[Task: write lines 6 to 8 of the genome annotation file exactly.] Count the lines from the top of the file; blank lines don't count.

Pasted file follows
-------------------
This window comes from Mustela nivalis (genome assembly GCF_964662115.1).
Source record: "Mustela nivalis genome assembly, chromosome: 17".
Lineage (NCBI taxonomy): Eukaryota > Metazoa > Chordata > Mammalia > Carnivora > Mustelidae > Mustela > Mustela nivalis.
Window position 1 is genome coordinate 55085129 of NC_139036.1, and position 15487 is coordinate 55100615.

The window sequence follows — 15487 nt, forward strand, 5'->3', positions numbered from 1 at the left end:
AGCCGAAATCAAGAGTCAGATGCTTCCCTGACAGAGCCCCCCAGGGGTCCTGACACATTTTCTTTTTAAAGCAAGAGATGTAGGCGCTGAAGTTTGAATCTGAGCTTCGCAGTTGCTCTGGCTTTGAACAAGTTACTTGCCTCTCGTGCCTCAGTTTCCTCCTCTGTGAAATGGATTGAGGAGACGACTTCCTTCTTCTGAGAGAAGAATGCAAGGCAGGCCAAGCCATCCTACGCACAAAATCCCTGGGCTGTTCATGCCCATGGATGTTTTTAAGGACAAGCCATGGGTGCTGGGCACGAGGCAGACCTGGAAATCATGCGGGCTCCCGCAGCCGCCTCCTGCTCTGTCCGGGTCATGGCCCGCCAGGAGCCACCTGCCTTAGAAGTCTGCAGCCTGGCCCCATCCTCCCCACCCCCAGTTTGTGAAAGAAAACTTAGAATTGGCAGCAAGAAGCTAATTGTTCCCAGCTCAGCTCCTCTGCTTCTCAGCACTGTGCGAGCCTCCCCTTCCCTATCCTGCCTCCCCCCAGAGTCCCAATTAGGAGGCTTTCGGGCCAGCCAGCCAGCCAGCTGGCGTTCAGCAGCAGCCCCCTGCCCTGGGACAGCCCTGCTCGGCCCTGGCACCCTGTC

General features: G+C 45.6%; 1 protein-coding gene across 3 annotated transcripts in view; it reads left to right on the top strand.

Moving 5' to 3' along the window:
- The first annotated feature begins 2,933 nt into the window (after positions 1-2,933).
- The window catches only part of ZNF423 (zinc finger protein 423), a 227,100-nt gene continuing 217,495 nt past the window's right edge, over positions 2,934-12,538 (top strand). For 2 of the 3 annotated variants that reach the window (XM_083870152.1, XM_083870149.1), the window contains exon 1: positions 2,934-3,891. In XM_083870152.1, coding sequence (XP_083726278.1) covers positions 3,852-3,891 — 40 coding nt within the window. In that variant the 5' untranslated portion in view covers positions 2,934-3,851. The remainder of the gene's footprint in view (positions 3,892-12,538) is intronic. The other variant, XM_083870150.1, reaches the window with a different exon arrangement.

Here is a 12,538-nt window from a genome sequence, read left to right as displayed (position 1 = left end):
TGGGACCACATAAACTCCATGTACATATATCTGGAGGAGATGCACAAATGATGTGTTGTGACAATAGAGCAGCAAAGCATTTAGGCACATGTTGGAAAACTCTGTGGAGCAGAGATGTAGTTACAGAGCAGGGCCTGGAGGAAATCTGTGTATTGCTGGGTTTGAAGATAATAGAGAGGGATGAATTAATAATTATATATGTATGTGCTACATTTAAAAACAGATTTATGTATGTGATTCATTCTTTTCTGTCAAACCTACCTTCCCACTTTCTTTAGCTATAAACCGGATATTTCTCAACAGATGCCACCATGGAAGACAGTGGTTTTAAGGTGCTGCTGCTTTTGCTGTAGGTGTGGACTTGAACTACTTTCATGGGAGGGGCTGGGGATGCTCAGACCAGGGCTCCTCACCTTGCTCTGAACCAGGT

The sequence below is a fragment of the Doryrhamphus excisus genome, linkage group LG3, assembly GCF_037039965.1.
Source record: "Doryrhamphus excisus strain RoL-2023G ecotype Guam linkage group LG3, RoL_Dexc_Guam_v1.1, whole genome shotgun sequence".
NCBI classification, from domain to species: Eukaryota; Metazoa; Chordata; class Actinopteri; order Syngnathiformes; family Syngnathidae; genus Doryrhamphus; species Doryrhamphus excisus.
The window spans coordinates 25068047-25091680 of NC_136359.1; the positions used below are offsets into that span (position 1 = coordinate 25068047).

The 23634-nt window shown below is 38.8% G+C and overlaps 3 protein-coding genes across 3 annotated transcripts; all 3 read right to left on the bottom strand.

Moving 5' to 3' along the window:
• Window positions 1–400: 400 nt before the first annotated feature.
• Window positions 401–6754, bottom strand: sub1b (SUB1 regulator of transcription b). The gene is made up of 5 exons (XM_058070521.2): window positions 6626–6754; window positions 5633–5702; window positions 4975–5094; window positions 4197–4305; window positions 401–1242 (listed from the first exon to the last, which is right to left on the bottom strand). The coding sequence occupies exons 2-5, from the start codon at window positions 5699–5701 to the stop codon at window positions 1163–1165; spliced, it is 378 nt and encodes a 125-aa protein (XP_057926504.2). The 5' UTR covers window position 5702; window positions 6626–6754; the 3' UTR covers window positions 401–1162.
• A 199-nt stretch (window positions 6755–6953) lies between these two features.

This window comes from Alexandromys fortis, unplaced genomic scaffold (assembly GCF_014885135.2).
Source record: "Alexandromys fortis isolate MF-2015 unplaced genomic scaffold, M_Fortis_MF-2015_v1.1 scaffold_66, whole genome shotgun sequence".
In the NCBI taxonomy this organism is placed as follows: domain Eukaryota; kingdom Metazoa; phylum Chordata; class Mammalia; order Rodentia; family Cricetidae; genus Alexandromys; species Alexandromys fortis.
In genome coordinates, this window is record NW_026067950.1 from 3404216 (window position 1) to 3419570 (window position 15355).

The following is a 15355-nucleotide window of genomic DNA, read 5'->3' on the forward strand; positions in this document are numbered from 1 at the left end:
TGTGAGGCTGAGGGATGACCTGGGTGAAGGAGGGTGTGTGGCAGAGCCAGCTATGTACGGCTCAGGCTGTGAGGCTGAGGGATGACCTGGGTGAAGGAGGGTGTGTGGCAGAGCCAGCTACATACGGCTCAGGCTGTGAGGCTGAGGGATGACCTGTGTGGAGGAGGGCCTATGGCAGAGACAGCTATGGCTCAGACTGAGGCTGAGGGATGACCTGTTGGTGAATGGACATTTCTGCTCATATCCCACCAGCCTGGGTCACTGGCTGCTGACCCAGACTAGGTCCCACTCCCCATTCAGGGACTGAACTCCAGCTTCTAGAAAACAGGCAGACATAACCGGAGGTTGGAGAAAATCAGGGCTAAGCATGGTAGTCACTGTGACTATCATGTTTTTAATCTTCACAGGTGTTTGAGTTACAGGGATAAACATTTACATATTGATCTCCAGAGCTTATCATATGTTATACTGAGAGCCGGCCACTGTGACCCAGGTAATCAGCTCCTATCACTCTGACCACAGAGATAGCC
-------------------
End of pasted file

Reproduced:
AGCCGAAATCAAGAGTCAGATGCTTCCCTGACAGAGCCCCCCAGGGGTCCTGACACATTTTCTTTTTAAAGCAAGAGATGTAGGCGCTGAAGTTTGAATCTGAGCTTCGCAGTTGCTCTGGCTTTGAACAAGTTACTTGCCTCTCGTGCCTCAGTTTCCTCCTCTGTGAAATGGATTGAGGAGACGACTTCCTTCTTCTGAGAGAAGAATGCAAGGCAGGCCAAGCCATCCTACGCACAAAATCCCTGGGCTGTTCATGCCCATGGATGTTTTTAAGGACAAGCCATGGGTGCTGGGCACGAGGCAGACCTGGAAATCATGCGGGCTCCCGCAGCCGCCTCCTGCTCTGTCCGGGTCATGGCCCGCCAGGAGCCACCTGCCTTAGAAGTCTGCAGCCTGGCCCCATCCTCCCCACCCCCAGTTTGTGAAAGAAAACTTAGAATTGGCAGCAAGAAGCTAATTGTTCCCAGCTCAGCTCCTCTGCTTCTCAGCACTGTGCGAGCCTCCCCTTCCCTATCCTGCCTCCCCCCAGAGTCCCAATTAGGAGGCTTTCGGGCCAGCCAGCCAGCCAGCTGGCGTTCAGCAGCAGCCCCCTGCCCTGGGACAGCCCTGCTCGGCCCTGGCACCCTGTC

General features: G+C 45.6%; 1 protein-coding gene across 3 annotated transcripts in view; it reads left to right on the top strand.

Moving 5' to 3' along the window: